A ‘Fifty Fen’ Egg Causes Stir in China
A ‘Fifty Fen’ Egg Causes Stir in China
A vendor selling eggs waits for customers at a wet market in Shanghai on March 9, 2010. (Philippe Lopez/AFP/Getty Images)
A vendor selling eggs waits for customers at a wet market in Shanghai on March 9, 2010. (Philippe Lopez/AFP/Getty Images)

Chinese Premier Wen Jiabao’s visit to the Beijing University of Aeronautics and Astronautics (BUAA) on Oct. 1 has been widely discussed because of the remarkably inexpensive breakfast eaten by one student—and the subsequent ridicule the incident received.

New Express Daily reported on Oct. 3 that Wen visited the BUAA’s dining hall on Oct. 1 and sat down with student Fan Qifeng for breakfast, asking him canned questions about the price of the meal.

Fan answered: “It costs two yuan for a plate consisting of one egg, one egg pancake, and one piece of preserved tofu. A single egg is 50 fen; with five steamed buns and a bowel of porridge, the total is about four yuan [about 63 US cents].” (A fen is a Chinese “cent,” with 100 making 1 yuan)

Next, Wen said his line while gesturing downward with his hand: “So commodity prices have stabilized!”

The only problem was, netizens quickly pointed out, that meals don’t come that cheap, and eggs don’t really cost 50 fen, or eight US cents. Savvy media consumers saw in the report another instances of price deception, where the regime tries to paint a rosy economic picture through manufactured examples.

Soon the term “50-fen egg” was banned from being searched on Sina Weibo, China’s largest microblogging website.

Voice of America (VOA) searched for the name of the school at midnight on Oct. 4 and found more than 307,000 hits, most of which were discussing the “50-fen egg” meme.

User “grapefruit2010” on Weibo was upset with Mr. Fan: “Don’t you know the real prices? You’re going to jeopardize students’ life in all the country’s universities. Your meal costs nine yuan ($1.40) in my school.”

Other netizens calculated that the actual cost of an uncooked egg would be more like 66 fen, rather than 50.

Yan Yuanzhang, chief editor of the banned China Worker’s Net and a human rights activist, said that the “50-fen egg” incident caused such a stir because it’s a true reflection on Chinese society, showing how strongly dissatisfied people are with the economy.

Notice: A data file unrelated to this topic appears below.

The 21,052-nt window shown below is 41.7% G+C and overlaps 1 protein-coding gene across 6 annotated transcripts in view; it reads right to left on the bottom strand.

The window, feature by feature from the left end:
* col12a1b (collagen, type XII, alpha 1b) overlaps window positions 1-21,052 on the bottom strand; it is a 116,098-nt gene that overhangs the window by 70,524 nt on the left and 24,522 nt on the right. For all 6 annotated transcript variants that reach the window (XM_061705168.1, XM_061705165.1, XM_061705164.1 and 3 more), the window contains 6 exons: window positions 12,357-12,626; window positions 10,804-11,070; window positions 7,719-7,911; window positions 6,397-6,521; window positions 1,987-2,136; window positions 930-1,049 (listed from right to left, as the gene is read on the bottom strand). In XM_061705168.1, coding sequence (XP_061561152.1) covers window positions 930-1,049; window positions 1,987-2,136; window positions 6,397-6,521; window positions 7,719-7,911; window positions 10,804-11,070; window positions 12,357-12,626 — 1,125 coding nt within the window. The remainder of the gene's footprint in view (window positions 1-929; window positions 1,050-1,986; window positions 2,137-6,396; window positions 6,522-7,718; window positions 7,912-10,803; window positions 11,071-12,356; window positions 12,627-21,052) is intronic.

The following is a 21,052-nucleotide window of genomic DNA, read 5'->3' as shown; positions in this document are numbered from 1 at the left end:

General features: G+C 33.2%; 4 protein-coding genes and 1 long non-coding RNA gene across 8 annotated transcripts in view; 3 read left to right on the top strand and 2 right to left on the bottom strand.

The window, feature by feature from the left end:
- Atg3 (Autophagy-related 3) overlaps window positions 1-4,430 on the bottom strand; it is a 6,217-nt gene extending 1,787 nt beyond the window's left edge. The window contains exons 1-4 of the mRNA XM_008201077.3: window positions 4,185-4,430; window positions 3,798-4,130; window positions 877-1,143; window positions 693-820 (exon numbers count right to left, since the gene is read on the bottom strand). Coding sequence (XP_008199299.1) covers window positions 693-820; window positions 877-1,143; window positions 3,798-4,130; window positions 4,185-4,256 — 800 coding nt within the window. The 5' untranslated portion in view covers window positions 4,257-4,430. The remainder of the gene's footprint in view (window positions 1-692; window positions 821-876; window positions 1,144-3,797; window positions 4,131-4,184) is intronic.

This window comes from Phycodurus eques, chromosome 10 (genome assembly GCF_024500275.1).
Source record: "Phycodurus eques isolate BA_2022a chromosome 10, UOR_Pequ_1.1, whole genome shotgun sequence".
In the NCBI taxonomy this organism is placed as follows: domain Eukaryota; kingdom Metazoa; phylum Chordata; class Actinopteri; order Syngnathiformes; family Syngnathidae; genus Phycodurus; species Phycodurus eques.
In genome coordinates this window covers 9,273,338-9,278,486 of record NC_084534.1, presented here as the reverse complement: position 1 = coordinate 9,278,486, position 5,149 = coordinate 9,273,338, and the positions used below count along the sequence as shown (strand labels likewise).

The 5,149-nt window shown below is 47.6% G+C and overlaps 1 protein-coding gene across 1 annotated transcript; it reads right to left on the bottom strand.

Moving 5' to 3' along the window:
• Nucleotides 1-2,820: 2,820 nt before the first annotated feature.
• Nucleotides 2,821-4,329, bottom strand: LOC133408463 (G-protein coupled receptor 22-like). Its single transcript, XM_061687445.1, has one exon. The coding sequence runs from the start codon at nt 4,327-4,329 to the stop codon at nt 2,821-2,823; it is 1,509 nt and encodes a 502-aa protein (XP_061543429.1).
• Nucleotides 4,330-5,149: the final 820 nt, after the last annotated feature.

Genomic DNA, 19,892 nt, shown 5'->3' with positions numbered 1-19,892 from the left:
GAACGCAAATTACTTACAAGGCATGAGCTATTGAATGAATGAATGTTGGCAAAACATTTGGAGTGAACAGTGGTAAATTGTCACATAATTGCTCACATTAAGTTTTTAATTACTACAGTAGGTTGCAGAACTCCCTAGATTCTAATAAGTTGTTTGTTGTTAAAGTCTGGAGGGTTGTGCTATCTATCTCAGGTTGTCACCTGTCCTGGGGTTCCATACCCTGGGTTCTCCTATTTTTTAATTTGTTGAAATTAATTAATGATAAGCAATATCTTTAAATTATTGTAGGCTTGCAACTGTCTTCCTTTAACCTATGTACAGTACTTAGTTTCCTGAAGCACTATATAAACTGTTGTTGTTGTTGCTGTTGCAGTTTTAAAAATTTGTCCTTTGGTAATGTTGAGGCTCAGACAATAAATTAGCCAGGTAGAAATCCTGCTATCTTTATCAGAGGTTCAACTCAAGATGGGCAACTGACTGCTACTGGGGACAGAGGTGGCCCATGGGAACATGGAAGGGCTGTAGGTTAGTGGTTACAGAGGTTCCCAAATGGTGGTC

He said: “The leaders either do not know the true facts of our lives, or they are merely putting on an act and lying to us. But whom do they think they are fooling?”

When Yan was interviewed by VOA on Oct. 4, he was having dinner with his friends and teachers at Beijing University’s dining hall. He said that there is no “50-fen egg” available there.

Nor were Fan Qifeng’s troubles over after the egg incident. The student revealed on Renren, a social networking website, that he was criticized by the Chancellor of BUAA afterwards.

“I missed three important points,” he said. “First, I didn’t mention anything about ‘Tiangong-1,’ our first space station; second, I didn’t express my determination to do well in school; last, I didn’t invite Wen to join our school’s anniversary. I’m not sure if there may be another chance,” Fan wrote.

The following day, Oct. 5, an official from BUAA told Qianjiang Evening News that eggs do actually cost 50 fen each at the school—because the dining hall is subsidized.

But Internet citizens have in the past been unimpressed with remarkably cheap subsidies. In March of this year Party leader Hu Jintao visited a subsidized housing project in Beijing. Ms. Guo Chunping, the occupant, told him that her monthly rent is only 77 yuan ($12). The discussion was broadcast on CCTV’s prime time news program.

It was widely criticized by netizens, with many pointing out that it is impossible to rent an apartment for so little. Guo’s apartment was also subsidized for low-income residents, but Guo apparently didn’t qualify. Guo was a local traffic cop, and netizens found pictures published online showing her travelling comfortably around China.

Read the original Chinese article.

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